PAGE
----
He also credits his Bethel Seminary professors for journeying with him as he wrestled with his Middle Eastern heritage in post-9/11 America. “I tried to shed my Middle Eastern identity, and the church did not allow me to do that,” he says. “So I always felt like I was at odds just existing in the church.” He even recalls a church member asking him if he were a Muslim, even though he was the pastor approving their memberships.

As he wrestled with his heritage and the perception of it in America, his Bethel professors offered support. “They really informed me and reminded me that Jesus was Middle Eastern,” he says. Saif credits his professors for making him feel loved and encouraging him to be himself. “In their own way each professor acknowledged my talent and skill can encourage me to push myself beyond what I knew I was capable of,” he says.

As he raised his own four children with his wife, Summer, who is Caucasian, Saif felt called to form a church that mirrored Escondido’s diverse community. “My heart was to develop a church that [my children] would be part of so they would not grow up in a church where things were obviously different,” he says. “So I wanted them to see a brown preacher and a white preacher and a black worship leader and a white worship leader and an Asian preacher and all these different people.”

Planting an Intentionally Diverse Church

Saif planted Orchard Community Church through and with support from Emmanuel Faith Community Church. Despite the challenges of founding an intentionally diverse church community, Saif found himself equipped to minister and connect to people of varying backgrounds.

Bethel University Professor of the New Testament Mark Strauss attributes that to Saif’s background and his personality and his vast people skills. “Escondido, where he lives, is increasingly diverse,” Strauss says. “He’s got a heart for God’s vision for the world. I think that has helped him in terms of church planting. He’s in the community. He’s seeking to bring people in from the community. He’s not just focused on traditional church-goers.”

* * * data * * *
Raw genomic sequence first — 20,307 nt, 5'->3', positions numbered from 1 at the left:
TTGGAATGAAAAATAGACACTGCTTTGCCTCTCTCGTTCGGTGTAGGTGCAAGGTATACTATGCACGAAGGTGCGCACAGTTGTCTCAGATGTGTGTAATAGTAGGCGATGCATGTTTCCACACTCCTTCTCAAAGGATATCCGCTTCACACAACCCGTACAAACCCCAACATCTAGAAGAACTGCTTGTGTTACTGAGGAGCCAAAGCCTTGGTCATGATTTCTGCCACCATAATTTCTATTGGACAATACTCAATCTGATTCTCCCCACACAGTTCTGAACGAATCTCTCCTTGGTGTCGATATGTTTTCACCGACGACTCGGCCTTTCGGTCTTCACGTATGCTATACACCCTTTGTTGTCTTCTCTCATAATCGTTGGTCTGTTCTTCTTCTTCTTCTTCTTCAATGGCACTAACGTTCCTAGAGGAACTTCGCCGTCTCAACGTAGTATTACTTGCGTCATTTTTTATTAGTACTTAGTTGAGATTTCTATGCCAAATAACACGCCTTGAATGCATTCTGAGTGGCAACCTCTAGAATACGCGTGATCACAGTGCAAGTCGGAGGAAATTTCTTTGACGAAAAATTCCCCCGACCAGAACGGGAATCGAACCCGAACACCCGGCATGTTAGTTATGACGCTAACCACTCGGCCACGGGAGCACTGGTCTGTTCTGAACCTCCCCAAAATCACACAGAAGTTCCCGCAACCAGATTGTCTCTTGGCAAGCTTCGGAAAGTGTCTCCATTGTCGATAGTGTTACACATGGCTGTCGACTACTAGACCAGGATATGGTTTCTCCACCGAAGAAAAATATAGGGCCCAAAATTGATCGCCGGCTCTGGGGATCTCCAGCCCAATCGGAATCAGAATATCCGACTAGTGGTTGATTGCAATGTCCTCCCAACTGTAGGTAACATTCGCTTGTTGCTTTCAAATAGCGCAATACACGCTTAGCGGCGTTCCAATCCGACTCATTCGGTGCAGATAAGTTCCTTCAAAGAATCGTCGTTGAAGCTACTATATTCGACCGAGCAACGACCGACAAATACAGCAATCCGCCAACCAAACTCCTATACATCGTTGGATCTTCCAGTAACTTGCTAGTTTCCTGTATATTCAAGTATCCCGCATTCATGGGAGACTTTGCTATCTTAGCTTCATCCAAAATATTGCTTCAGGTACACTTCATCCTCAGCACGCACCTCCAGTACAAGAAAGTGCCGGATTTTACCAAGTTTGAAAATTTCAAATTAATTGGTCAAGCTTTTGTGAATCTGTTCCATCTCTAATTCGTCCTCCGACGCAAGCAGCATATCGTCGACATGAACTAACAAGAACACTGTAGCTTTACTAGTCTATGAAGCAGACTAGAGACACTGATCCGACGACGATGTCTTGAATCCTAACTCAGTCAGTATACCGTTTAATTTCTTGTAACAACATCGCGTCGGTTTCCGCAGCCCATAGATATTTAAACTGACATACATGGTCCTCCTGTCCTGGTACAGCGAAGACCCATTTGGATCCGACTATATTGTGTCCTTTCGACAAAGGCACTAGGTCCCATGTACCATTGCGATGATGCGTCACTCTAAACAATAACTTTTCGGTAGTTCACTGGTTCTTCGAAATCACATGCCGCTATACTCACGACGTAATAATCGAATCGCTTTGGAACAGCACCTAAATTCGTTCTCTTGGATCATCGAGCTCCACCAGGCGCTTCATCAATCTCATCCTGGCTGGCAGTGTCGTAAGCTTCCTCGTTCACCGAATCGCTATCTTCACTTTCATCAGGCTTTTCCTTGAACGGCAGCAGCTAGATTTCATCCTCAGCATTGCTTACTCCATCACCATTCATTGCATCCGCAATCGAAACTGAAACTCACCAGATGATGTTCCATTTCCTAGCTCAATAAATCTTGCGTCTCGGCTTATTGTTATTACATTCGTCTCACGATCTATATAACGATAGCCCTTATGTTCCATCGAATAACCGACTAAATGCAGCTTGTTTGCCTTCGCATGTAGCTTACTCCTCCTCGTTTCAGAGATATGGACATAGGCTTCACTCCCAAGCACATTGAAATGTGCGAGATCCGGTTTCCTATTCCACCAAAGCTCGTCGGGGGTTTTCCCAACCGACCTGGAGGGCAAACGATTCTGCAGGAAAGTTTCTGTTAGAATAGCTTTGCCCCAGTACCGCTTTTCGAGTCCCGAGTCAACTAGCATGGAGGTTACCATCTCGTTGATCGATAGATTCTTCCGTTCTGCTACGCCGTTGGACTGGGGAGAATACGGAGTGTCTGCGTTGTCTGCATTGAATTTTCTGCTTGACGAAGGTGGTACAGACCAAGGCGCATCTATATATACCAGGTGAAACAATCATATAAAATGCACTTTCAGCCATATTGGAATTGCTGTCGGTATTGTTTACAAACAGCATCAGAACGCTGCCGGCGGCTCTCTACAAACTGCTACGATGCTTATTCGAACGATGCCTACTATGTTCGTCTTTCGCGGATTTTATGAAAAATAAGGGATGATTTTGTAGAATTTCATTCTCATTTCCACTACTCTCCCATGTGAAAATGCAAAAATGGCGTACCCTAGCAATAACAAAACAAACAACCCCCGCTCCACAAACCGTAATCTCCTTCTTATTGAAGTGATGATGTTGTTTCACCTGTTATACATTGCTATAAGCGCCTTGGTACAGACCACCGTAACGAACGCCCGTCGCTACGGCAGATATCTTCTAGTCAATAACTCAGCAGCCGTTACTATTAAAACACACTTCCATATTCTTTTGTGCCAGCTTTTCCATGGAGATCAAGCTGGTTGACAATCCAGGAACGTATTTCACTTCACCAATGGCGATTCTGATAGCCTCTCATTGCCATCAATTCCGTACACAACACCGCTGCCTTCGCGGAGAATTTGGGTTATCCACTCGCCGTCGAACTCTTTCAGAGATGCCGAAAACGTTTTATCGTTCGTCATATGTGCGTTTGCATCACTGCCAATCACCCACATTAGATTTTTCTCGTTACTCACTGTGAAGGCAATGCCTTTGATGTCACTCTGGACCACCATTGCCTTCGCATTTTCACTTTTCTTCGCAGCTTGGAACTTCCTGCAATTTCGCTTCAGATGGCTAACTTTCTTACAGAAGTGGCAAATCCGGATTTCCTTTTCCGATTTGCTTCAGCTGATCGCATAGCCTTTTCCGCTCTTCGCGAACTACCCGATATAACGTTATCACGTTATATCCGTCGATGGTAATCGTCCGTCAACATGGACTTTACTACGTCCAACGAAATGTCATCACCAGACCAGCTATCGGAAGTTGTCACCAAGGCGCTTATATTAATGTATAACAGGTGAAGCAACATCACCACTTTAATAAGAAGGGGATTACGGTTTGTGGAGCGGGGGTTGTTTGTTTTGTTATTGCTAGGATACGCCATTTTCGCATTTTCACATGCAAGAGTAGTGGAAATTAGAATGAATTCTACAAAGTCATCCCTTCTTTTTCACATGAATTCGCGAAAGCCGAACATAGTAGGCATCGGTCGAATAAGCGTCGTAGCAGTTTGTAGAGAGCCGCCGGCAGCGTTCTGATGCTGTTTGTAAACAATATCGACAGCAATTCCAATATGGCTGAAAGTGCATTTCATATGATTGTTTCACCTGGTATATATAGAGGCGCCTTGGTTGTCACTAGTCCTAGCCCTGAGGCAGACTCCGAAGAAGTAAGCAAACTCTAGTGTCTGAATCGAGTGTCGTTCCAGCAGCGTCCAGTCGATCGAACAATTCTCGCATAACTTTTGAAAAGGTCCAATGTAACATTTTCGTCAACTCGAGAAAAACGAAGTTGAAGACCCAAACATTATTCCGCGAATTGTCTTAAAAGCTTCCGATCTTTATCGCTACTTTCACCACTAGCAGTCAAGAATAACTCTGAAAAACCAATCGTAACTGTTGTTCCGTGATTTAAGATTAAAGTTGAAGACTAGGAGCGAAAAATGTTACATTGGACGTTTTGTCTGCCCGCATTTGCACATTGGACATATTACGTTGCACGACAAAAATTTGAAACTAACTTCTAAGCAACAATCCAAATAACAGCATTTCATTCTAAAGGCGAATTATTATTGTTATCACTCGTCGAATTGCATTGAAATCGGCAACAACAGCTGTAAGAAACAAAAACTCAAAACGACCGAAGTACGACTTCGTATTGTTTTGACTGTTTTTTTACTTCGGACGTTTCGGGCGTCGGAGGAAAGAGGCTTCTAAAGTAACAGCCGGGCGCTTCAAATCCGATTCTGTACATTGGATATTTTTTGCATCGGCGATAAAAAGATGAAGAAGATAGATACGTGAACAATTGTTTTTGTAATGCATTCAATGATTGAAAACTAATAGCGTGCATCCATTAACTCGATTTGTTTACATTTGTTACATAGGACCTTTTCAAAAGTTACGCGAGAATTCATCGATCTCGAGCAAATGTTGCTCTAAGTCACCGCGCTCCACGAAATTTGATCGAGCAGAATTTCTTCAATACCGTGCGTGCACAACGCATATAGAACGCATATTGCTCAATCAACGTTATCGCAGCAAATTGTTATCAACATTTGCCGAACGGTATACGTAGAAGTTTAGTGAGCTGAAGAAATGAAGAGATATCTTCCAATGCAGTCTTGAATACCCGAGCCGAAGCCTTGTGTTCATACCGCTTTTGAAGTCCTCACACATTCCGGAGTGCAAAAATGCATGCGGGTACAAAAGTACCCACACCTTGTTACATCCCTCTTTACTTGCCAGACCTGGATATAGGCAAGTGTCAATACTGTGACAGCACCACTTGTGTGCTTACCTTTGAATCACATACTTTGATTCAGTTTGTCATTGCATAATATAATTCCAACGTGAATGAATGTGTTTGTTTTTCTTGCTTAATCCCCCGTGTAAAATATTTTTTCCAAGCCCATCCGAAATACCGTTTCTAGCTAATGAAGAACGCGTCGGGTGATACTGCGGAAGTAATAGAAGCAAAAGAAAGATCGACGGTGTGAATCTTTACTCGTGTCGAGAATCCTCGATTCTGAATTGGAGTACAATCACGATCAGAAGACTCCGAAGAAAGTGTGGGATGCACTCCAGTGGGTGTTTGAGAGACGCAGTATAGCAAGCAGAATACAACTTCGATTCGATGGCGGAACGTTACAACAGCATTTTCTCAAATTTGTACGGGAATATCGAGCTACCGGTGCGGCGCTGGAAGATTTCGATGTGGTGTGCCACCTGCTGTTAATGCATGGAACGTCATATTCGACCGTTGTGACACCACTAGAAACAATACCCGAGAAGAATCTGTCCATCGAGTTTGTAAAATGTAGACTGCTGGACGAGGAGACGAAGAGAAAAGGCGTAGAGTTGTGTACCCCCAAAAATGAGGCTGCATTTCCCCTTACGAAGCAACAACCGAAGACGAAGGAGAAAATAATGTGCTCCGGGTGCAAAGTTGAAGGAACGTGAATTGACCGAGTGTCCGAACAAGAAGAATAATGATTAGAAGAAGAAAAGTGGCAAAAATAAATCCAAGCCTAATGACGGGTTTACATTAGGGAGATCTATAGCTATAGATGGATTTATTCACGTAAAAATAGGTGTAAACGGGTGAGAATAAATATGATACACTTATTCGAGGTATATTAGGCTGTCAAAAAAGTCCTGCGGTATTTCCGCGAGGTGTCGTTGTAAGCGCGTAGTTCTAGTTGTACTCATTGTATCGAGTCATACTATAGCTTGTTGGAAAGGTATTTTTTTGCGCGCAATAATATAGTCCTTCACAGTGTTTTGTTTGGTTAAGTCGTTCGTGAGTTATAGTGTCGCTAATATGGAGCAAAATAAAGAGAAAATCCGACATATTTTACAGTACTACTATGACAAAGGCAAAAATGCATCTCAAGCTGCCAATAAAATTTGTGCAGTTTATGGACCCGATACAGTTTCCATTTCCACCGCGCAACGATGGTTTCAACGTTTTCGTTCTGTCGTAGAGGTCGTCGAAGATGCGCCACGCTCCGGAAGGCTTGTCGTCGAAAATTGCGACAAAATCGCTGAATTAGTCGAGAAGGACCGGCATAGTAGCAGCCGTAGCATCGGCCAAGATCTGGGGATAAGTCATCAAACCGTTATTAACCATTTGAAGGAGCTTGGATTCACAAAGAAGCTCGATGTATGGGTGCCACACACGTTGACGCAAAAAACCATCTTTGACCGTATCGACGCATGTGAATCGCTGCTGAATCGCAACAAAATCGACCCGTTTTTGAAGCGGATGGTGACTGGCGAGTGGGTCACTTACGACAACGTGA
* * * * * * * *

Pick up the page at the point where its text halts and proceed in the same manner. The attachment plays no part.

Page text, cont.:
Saif traces that back to his goal to focus on the things people agree on, not the differences—which is something Bethel focuses on in its seminary education.

Saif’s background allows him to interact comfortably with Muslims and people of different faiths in the community, and he found it enables him to also serve the church in Middle East. He was invited by a group of churches in San Diego to help Syrian refugees, and that trip exposed Saif to what he calls the horrors of what the refugees are going through and the geopolitical issues refugees face.

But he also witnessed great things happening there in the church. “I learned over there that there was something going on—when 100,000 Muslims turn to Christ and become Christian because Jesus revealed himself in dreams or because the Middle Eastern church is meeting the refugee crisis with open arms, helping, leading,” he says

He continues working with various organizations as he strives to listen to, pray for, and support those serving refugees and people in the Middle East. “I’m not the agent of change,” Saif says. “I want to be a blessing to the agents of change.”

These experiences are helping Saif serve his own church. As a church planter, Saif is interested in the longevity of the church and wants to learn from the church in the Middle East. “They have survived and are now thriving and have been in the midst of tension and persecution for centuries,” he says. Saif committed to a five-year mission to travel to the Middle East regularly, develop partnerships, and learn from the church there. He hopes the experience will help him learn ways to overcome challenges at home like persecution, divisions, and people leaving the church.

“Being Middle Eastern shouldn’t be a knock against you as a Christian,” he says. “That is what has been motivating me. You take all of that, and that has spurred in me a desire to really reach the Muslim world for Christ.”